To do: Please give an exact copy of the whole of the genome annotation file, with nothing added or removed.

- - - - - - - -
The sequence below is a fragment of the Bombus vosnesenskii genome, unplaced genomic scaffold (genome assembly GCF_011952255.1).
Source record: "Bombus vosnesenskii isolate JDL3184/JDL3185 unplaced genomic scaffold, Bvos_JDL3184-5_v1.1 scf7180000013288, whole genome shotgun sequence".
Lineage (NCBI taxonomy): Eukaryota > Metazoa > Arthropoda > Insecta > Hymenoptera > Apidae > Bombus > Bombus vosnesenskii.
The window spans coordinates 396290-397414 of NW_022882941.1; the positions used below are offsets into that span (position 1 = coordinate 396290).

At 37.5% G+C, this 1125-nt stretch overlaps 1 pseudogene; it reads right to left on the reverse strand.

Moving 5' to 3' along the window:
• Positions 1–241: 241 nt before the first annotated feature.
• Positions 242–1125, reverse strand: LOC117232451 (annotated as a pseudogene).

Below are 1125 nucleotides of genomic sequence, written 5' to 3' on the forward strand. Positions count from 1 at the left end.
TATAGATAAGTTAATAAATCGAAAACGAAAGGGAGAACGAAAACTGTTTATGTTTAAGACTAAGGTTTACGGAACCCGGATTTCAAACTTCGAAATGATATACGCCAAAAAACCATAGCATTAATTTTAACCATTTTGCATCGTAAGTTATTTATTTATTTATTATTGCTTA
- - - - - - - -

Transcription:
The sequence below is a fragment of the Bombus vosnesenskii genome, unplaced genomic scaffold (genome assembly GCF_011952255.1).
Source record: "Bombus vosnesenskii isolate JDL3184/JDL3185 unplaced genomic scaffold, Bvos_JDL3184-5_v1.1 scf7180000013288, whole genome shotgun sequence".
Lineage (NCBI taxonomy): Eukaryota > Metazoa > Arthropoda > Insecta > Hymenoptera > Apidae > Bombus > Bombus vosnesenskii.
The window spans coordinates 396290-397414 of NW_022882941.1; the positions used below are offsets into that span (position 1 = coordinate 396290).

At 37.5% G+C, this 1125-nt stretch overlaps 1 pseudogene; it reads right to left on the reverse strand.

Moving 5' to 3' along the window:
• Positions 1–241: 241 nt before the first annotated feature.
• Positions 242–1125, reverse strand: LOC117232451 (annotated as a pseudogene).

Below are 1125 nucleotides of genomic sequence, written 5' to 3' on the forward strand. Positions count from 1 at the left end.
TATAGATAAGTTAATAAATCGAAAACGAAAGGGAGAACGAAAACTGTTTATGTTTAAGACTAAGGTTTACGGAACCCGGATTTCAAACTTCGAAATGATATACGCCAAAAAACCATAGCATTAATTTTAACCATTTTGCATCGTAAGTTATTTATTTATTTATTATTGCTTA